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With these lists:

a=[2,6,79,10]
b=[6,7,2,0,8,5]

The desired output would be:

a=[79,10]
b=[7,0,8,5]

Why is this code not working?

def cel(a,b):
    for x in a:
        if x in b:
            b.remove(x)
            a.remove(x)
share|improve this question
    
What's your code supposed to do? Is the example at the top the desired output, or what you're getting when you run it? –  dpassage Oct 13 '12 at 21:39
    
You can't modify a list while you're iterating over it. –  Wooble Oct 13 '12 at 21:40
    
@dpassage I need to remove common elements from the list –  Ajay Kumar Oct 13 '12 at 21:46

2 Answers 2

up vote 2 down vote accepted

you can use set operations for this purpose:

i = set(a).intersection(set(b))
a = list(set(a).difference(i))
b = list(set(b).difference(i))

EDIT I tried to debug your original code and realized that it skips a number whenever it removes one. After googling I found that modifying a list while iterating is not a defined behavior because of some internal indexing issues. The easiest workaround would be using a copy of the original array in your for loop as:

for x in a[:]:
    if x in b:
        b.remove(x)
        a.remove(x)
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This would lose the original order, though (which may or may not matter.) –  DSM Oct 13 '12 at 21:42
    
@DSM you're absolutely right, fixed now.. –  gokcehan Oct 13 '12 at 21:45
    
@DSM ahh by order you meant the order of element. now I get it.. –  gokcehan Oct 13 '12 at 21:47
    
order doesn't matter –  Ajay Kumar Oct 13 '12 at 21:48
2  
Last example has O(n**3) running time. It can be done in O(n) –  J.F. Sebastian Oct 14 '12 at 2:47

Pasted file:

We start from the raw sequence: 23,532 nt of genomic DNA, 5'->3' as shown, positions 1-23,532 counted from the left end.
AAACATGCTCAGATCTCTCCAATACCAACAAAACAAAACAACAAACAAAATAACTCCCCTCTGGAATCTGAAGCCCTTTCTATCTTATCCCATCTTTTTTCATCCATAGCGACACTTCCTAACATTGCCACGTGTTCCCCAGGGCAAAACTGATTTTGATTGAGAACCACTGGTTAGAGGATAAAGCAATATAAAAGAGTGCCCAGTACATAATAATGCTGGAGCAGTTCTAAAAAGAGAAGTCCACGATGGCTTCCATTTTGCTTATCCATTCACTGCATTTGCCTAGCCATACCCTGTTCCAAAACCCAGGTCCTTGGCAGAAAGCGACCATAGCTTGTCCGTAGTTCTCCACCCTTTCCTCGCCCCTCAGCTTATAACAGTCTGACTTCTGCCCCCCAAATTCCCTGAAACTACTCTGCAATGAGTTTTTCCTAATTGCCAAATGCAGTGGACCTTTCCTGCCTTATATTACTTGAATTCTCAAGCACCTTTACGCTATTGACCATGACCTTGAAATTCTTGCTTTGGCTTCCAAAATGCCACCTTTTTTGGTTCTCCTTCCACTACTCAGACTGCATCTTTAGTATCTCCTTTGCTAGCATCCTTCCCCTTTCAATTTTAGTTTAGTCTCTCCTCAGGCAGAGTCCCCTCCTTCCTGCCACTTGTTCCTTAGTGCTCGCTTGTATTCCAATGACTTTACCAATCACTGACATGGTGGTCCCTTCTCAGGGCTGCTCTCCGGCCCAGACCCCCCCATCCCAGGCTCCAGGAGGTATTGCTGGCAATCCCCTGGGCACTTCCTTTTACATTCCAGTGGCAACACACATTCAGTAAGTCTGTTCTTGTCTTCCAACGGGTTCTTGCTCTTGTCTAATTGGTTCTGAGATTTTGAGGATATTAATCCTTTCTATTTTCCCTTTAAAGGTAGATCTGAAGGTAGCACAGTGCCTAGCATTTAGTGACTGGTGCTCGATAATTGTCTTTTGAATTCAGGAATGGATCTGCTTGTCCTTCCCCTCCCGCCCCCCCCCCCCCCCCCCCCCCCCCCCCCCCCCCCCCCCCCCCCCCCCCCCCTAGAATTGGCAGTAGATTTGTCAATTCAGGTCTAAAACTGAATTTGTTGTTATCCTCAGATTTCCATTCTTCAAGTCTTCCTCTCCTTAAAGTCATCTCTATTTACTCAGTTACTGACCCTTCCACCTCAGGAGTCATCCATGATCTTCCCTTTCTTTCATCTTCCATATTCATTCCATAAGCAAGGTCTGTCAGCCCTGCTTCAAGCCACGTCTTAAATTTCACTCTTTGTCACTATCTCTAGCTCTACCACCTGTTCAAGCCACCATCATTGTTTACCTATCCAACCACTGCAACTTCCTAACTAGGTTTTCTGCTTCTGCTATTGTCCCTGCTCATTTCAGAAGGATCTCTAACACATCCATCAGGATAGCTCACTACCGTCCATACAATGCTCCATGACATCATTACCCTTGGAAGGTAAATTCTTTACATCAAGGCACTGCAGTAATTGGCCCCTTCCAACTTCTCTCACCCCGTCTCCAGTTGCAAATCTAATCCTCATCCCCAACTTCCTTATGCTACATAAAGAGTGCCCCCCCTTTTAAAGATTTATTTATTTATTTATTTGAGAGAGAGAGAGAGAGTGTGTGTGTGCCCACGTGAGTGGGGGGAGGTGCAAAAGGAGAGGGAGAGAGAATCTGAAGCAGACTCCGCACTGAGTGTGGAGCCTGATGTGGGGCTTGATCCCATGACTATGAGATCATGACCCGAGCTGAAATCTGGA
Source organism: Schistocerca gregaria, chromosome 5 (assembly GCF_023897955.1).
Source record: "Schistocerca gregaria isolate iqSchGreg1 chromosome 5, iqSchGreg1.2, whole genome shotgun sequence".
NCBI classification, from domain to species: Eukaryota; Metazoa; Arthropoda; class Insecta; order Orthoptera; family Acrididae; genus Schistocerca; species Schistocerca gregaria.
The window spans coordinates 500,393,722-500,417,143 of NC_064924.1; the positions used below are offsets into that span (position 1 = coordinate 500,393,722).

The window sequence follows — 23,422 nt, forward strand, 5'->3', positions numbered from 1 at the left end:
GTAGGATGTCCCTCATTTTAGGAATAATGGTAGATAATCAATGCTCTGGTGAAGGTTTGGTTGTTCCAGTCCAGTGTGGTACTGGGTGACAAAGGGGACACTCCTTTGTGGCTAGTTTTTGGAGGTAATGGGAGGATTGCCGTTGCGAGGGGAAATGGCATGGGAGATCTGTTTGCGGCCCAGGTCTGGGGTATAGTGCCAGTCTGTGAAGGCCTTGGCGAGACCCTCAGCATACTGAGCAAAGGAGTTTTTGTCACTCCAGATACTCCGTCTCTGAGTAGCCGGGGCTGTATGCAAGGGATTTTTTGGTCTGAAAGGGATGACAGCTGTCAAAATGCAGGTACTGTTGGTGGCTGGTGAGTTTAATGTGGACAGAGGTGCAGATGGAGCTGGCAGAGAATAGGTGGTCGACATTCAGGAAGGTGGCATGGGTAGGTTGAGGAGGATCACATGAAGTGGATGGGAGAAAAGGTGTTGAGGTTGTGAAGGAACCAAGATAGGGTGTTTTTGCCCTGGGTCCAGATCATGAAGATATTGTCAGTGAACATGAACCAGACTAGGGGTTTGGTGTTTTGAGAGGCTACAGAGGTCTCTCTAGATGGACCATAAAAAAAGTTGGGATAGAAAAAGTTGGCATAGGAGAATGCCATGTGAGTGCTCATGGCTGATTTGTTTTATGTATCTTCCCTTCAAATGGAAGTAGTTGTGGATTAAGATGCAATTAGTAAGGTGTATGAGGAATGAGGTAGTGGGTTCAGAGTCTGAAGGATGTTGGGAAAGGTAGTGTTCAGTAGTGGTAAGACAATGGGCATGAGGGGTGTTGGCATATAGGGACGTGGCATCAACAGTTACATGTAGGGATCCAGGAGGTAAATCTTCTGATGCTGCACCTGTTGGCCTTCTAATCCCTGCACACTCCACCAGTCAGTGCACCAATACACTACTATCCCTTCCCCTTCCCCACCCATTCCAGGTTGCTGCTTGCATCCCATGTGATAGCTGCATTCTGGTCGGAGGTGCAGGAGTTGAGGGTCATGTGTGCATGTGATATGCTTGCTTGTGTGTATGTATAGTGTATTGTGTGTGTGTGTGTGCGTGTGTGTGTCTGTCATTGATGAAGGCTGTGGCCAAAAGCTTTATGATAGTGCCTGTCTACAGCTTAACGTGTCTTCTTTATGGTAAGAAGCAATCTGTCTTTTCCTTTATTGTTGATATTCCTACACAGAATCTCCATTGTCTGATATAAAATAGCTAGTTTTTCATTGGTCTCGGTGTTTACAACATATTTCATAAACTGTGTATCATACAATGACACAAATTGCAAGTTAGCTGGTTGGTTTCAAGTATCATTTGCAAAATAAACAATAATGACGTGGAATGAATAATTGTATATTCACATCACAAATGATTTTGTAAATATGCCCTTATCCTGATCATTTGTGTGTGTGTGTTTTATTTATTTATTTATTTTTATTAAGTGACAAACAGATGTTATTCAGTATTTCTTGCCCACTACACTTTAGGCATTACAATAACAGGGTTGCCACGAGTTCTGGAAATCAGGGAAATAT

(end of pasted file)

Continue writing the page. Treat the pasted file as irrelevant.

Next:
The algorithm in the @gokcehan's answer that preserve order is cubic O(n**3). It is very inefficient even for lists of moderate sizes (Programming Pearls book has an example where a linear algorithm in Basic outperforms cubic algorithm in C (minutes vs. days)).

You can preserve order and run it in linear time:

common = set(a).intersection(b)
a = [x for x in a if x not in common]
b = [x for x in b if x not in common]

You can do it inplace:

def remove_items(lst, items):
    items = set(items) # unnecessary in your case
    pos = 0
    for x in lst:
        if x not in items:
           lst[pos] = x # save
           pos += 1
    del lst[pos:]

common = set(a).intersection(b)
remove_items(a, common)
remove_items(b, common)

demo

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I liked your solutions but I think they have poor readability. Remember O(n^3) is still a polynomial algorithm therefore it is acceptable for most cases. One needs to be careful to avoid premature optimization. –  gokcehan Oct 14 '12 at 10:46
1  
@gokcehan: Solution based on list comprehension is both simple and efficient. It is unreasonable to suggest that the O(n**3) solution is more preferable considering that it had to be debugged to get it right. The second example is significantly more complex, luckily it is almost never needed. It is there to show how it can be done inplace. –  J.F. Sebastian Oct 14 '12 at 12:38
    
O(n^3) solution is there to show the closest fix to the original algorithm in question as already noted, not as a preferable way. Again this question was not about the most efficient way to do it therefore your second solution is more or less garbage to me. However I will agree that your first solution is quite usable along with the first one I suggested and yours is probably the best solution in case the order matters which turned out to be not the case for this question. –  gokcehan Oct 14 '12 at 13:13

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